Sixty five years ago, the Universal Declaration of Human Rights was adopted by the United Nations on December 10, 1948.To celebrate and mark the occasion, this last December 10, the Center for Supporters of Human Rights (CSHR) founded by Nobel Peace Laureate Shirin Ebadi, together with Hivos, the Dutch foreign ministry and the University of Leiden, organised a panel debate on human rights, women’s rights and gender equality in Iran.
Facilitated by Hivos, the opening speech was given by Alexandra Valkenburg of the foreign ministry, followed by presentations on human rights in a regional perspective by Prof. Erik- Jan Zürcher (University of Leiden), Masih Alinejad and Dr. Payam Akhavan. Dr. Seyyed Gohrab discussed the work of poet and women rights activist Simin Behbahani.
The event also addressed the struggle and experiences of women’s rights activists in Iran, both male and female, discussed by panel members Rezvan Moghadam, Kaveh Kermanshahi and Amir Rashidi.
The event concluded with speeches by the executive director of Oxfam Novib, Farah Karimi, and Nobel Peace Prize winner Dr. Shirin Ebadi. Farah Karimi discussed the worldwide impact of faulty justice and religious fundamentalism on women’s rights achievements. Following a short introduction to CSHR’s activities, Dr Ebadi described the many human rights violations continuously occurring in Iran.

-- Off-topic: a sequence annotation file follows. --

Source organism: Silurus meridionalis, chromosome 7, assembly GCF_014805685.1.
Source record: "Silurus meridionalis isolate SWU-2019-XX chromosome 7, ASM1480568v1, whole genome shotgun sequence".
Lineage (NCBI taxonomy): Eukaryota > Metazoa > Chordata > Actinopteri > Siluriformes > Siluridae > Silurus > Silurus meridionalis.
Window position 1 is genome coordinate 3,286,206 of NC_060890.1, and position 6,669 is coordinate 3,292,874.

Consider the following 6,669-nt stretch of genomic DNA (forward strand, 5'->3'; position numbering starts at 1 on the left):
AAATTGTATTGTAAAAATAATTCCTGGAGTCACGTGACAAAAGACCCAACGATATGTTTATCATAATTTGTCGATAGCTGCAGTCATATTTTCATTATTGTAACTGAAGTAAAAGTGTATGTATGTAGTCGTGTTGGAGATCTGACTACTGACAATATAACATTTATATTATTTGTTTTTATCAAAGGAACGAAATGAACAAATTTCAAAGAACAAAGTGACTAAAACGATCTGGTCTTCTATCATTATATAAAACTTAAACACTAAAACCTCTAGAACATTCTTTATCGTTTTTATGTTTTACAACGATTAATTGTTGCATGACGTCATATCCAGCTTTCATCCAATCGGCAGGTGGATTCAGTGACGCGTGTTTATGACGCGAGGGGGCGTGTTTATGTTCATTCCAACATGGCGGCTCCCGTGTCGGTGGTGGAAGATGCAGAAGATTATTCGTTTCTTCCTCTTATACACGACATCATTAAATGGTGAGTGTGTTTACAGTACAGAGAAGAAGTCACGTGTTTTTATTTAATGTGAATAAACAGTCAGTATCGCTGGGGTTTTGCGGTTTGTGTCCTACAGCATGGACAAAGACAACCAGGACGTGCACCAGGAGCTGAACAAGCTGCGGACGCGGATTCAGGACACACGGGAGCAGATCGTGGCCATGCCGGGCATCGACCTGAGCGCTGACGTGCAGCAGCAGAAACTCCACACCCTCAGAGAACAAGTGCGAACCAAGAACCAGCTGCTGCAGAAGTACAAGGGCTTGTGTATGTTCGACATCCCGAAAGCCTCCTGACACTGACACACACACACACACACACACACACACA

According to Ebadi, “the perception in the West needs to be changed and Western politicians must realise that we need political sanctions instead of economic sanctions” to bring about change and to pressure the Iranian government to respect the Universal Declaration of Human rights and the rights of its citizens.
A link to a video recording of her speech is in the right sidebar. (All videos from the event in the right sidebar are courtesy of the Persian Dutch Network.)
Hivos supports the activities of rights activists in Iran – and throughout the world – as part of our aim to promote and protect all human rights on the basis of existing international legal standards including those set by the United Nations and the Council of Europe.
Hivos believes in a world in which citizens and civil organisations can participate freely and fully in their societies regardless of gender, ethnicity, sexual orientation or religious beliefs. Despite some progress at the global level, social justice still lies beyond the reach of many who cannot exercise their civil, political, economic and social rights. In fragile democracies and repressive states, we see rulers who violate basic human rights, ignore international legal agreements and manipulate elections.
By supporting different activities, organisations and strategies through our Rights and Citizenship programme, we try to address these problems and come closer to the world we envision.